Unresolved TMJ (or TMD) problems usually lead to compromised function of soft tissues (muscles, tendons and ligaments often far away from the TMJoint location). If both normal working and resting lengths of these soft tissues are affected, blood circulation is reduced. The lack of nutrient for these tissues results in premature fatiguing. The building up of waste products (mostly lactic acid) results in the development of "trigger points".
Although many of our TMD (temporomandibular joint dysfunction) patients have heard of the use of splints or orthotics in treating TMD, few are knowledgeable of just how effective this aspect of treatment can be if utilized properly. In fact, many doctors are not fully trained to integrate splint therapy to its full potential as part of a TMD treatment regimen. Consequently many TMD sufferers have not benefited much from previous splint treatment applications.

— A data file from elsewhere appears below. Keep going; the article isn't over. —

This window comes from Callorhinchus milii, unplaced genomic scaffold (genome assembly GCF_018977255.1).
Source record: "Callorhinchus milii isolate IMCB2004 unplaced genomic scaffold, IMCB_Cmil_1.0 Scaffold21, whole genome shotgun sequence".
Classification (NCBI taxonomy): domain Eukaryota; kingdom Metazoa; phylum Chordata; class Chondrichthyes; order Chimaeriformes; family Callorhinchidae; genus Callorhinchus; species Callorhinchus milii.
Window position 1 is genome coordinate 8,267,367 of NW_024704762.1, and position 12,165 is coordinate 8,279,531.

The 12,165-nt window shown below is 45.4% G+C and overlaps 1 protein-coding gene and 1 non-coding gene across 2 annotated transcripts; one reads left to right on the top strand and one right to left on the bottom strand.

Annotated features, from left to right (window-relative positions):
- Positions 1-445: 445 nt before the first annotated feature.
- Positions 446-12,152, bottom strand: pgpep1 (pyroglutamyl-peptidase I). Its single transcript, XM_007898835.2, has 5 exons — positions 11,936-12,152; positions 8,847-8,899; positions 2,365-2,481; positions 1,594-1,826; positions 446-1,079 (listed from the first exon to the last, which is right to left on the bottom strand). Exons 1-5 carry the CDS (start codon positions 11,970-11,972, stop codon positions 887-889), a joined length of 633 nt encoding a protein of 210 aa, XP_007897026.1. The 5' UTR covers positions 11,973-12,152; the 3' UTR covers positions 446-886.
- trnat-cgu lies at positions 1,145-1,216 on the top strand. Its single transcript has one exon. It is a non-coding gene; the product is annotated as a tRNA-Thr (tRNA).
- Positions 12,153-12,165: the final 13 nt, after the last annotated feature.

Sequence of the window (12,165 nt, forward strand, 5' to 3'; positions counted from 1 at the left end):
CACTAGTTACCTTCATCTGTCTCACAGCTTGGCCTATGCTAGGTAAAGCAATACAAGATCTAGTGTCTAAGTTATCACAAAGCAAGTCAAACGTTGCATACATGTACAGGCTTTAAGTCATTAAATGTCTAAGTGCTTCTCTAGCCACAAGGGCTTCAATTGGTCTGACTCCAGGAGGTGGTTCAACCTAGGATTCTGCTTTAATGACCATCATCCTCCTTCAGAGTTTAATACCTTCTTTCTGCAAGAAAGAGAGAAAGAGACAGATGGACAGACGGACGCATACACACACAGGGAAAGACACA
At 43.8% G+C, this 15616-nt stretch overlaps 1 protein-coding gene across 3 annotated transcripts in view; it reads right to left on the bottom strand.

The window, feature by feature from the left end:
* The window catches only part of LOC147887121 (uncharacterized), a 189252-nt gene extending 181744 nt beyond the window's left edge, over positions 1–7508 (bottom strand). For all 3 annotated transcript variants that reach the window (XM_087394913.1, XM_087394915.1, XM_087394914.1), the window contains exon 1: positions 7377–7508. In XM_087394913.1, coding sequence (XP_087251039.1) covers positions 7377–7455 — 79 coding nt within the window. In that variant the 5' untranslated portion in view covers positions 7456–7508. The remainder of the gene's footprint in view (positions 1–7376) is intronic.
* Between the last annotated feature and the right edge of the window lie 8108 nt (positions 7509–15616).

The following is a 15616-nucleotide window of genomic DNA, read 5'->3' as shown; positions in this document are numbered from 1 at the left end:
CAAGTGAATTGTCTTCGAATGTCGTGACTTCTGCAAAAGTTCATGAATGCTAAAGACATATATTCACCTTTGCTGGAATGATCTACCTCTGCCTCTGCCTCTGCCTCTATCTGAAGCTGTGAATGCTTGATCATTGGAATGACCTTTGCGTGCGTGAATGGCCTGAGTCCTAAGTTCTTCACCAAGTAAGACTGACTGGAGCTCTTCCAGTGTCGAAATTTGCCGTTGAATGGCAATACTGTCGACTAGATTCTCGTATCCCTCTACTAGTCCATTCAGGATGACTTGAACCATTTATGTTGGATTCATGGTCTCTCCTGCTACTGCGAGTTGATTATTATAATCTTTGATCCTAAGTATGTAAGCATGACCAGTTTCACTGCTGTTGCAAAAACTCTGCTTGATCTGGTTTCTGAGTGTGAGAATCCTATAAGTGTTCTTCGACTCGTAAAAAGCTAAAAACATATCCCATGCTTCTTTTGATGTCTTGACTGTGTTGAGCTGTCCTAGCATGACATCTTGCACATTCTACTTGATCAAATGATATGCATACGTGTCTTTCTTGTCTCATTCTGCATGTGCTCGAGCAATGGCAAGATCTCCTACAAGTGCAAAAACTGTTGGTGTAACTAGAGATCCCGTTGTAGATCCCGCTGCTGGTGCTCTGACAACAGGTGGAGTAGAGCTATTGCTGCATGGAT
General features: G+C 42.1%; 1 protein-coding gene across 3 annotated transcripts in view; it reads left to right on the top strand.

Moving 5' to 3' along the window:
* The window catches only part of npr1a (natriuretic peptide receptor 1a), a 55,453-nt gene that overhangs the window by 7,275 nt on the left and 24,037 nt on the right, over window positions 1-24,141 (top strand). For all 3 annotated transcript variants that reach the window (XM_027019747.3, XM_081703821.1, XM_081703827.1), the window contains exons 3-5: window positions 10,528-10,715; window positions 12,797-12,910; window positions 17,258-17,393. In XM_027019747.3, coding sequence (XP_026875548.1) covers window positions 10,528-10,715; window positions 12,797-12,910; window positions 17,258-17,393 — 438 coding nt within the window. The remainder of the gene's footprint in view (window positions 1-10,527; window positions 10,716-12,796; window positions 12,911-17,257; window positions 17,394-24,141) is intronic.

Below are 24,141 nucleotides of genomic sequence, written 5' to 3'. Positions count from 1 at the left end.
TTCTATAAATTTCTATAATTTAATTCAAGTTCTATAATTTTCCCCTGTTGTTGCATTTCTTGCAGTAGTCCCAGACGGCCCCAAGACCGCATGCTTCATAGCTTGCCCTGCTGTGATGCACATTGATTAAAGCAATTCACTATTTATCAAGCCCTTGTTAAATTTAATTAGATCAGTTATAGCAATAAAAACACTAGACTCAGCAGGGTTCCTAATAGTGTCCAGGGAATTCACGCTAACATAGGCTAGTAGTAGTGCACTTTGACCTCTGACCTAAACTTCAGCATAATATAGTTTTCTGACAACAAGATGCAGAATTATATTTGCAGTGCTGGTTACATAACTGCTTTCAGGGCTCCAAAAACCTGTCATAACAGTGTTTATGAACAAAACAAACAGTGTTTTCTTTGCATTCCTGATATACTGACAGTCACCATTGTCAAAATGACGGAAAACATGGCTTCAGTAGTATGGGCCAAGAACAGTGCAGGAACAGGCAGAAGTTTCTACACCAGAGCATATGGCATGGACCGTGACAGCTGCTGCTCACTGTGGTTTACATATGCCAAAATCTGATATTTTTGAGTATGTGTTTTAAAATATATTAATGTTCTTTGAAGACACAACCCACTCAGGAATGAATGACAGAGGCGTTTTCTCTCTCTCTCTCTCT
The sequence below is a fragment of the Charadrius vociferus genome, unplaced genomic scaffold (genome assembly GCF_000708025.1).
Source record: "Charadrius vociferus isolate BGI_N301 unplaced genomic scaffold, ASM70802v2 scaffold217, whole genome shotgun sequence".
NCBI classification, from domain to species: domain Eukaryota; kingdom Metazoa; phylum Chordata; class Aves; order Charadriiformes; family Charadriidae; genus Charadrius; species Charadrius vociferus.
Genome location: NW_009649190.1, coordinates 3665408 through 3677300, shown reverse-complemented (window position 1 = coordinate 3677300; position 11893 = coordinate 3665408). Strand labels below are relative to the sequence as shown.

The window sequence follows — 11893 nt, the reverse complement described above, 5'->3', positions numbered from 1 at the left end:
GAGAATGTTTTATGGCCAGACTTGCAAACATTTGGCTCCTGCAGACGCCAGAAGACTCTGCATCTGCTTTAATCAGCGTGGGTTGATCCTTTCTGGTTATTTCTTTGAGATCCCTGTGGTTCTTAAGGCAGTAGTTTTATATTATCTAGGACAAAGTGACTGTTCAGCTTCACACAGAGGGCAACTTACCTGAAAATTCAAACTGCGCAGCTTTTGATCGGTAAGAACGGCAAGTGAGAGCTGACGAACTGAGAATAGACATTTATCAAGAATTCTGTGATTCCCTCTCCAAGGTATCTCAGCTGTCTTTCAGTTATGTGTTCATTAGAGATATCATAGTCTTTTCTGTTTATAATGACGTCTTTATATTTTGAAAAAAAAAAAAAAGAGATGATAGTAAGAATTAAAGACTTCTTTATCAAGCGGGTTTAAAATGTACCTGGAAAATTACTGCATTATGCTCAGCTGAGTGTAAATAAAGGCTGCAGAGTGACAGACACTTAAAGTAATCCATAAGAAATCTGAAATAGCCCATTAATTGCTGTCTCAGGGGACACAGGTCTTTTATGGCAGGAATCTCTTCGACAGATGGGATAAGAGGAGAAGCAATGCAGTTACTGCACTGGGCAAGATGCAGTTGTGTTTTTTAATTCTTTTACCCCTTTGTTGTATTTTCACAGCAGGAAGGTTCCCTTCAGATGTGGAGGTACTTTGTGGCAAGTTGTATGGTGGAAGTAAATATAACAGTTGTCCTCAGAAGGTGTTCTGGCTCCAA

Temporal tendinitis has been called "The Migraine Mimic" because so many symptoms are similar to migraine headache pain. Symptoms include: TMJ pain, ear pain and pressure, temporal headaches, cheek pain, tooth sensitivity, neck and shoulder pain. Treatment consists of injecting local anesthetics and other medications, a soft diet, using moist heat, muscle relaxants and anti-inflammatory medications, and physiotherapy Only rarely (in approximately 4% of cases) is surgery needed.
This TMJ-like problem involves the stylomandibular ligament, at tiny structure that connects the base of the skull with the mandibular, or lower jaw. If injured, this structure can produce pain in as many as seven specific regions of the face, head and neck: the temple, the TMJ, the ear, the cheek, the eye; the throat, especially when swallowing, and the lower back teeth and jaw bone. Treatment of Ernest syndrome, which is successful about 80% of the time,